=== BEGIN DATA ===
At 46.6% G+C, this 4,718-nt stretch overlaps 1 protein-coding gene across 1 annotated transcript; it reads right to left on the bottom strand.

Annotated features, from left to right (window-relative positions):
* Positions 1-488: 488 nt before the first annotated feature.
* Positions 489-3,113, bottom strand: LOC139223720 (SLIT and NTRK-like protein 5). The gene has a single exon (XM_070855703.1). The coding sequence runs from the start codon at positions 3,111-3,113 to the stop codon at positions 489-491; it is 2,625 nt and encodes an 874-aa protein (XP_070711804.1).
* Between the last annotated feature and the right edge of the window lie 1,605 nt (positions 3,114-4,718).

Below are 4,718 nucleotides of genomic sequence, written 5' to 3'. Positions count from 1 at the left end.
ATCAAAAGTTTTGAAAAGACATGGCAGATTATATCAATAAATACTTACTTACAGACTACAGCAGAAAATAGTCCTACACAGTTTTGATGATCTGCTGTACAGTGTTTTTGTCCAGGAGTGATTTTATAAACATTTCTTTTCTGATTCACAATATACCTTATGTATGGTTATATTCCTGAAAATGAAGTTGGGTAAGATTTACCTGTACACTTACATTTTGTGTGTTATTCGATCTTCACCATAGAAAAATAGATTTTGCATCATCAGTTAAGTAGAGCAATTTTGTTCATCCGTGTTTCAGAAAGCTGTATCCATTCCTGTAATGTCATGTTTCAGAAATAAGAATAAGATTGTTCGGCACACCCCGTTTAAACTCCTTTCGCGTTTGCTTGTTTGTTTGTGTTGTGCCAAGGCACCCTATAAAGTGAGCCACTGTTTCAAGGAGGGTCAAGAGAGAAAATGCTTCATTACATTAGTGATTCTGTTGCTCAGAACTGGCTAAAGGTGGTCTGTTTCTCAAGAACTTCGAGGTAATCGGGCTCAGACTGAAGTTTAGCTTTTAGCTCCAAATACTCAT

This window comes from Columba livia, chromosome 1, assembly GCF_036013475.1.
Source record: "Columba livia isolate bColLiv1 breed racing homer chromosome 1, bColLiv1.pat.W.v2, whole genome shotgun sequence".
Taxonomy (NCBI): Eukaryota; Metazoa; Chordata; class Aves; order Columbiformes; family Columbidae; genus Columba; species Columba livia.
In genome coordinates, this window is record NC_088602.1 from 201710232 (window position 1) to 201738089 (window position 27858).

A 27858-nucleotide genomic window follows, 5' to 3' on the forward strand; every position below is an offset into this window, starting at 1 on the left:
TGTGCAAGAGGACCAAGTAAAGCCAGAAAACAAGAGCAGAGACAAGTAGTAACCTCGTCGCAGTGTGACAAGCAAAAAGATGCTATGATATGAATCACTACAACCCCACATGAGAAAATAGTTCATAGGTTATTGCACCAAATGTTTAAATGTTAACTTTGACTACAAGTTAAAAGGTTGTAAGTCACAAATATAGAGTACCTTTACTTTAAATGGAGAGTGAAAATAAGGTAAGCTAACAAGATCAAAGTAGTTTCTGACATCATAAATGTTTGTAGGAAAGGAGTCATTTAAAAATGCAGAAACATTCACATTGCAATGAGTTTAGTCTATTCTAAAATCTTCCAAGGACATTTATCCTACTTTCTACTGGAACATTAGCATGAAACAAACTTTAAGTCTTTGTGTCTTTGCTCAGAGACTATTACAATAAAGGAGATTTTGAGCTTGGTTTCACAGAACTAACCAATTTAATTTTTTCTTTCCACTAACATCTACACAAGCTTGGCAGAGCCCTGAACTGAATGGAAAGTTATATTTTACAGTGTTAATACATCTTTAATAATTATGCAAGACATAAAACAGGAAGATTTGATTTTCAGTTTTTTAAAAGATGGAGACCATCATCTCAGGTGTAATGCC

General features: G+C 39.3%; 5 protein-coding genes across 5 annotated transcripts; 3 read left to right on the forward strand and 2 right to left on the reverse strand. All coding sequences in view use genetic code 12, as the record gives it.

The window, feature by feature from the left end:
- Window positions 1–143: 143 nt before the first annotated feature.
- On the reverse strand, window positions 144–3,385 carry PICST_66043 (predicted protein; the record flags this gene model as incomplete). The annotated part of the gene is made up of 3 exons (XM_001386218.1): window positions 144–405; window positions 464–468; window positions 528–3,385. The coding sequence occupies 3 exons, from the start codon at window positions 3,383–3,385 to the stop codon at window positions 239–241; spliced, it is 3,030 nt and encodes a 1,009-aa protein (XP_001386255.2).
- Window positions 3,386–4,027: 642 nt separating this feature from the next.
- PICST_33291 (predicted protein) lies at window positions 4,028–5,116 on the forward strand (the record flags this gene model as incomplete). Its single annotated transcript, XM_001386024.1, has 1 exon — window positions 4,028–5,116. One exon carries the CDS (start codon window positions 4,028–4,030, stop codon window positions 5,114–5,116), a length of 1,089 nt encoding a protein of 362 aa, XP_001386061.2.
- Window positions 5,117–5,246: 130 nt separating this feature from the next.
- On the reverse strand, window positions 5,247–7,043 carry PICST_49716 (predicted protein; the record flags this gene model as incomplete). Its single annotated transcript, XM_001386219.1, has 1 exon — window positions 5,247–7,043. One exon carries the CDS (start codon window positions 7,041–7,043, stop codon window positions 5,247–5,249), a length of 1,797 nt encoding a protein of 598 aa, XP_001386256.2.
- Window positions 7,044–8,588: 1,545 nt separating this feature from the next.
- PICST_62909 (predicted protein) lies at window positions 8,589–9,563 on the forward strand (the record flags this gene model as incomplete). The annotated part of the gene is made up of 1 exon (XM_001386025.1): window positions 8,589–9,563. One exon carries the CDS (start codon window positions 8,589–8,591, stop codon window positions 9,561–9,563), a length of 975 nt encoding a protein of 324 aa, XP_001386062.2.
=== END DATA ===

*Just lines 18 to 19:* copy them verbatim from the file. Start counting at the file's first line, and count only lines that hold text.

- Window positions 3,386–4,027: 642 nt separating this feature from the next.
- PICST_33291 (predicted protein) lies at window positions 4,028–5,116 on the forward strand (the record flags this gene model as incomplete). Its single annotated transcript, XM_001386024.1, has 1 exon — window positions 4,028–5,116. One exon carries the CDS (start codon window positions 4,028–4,030, stop codon window positions 5,114–5,116), a length of 1,089 nt encoding a protein of 362 aa, XP_001386061.2.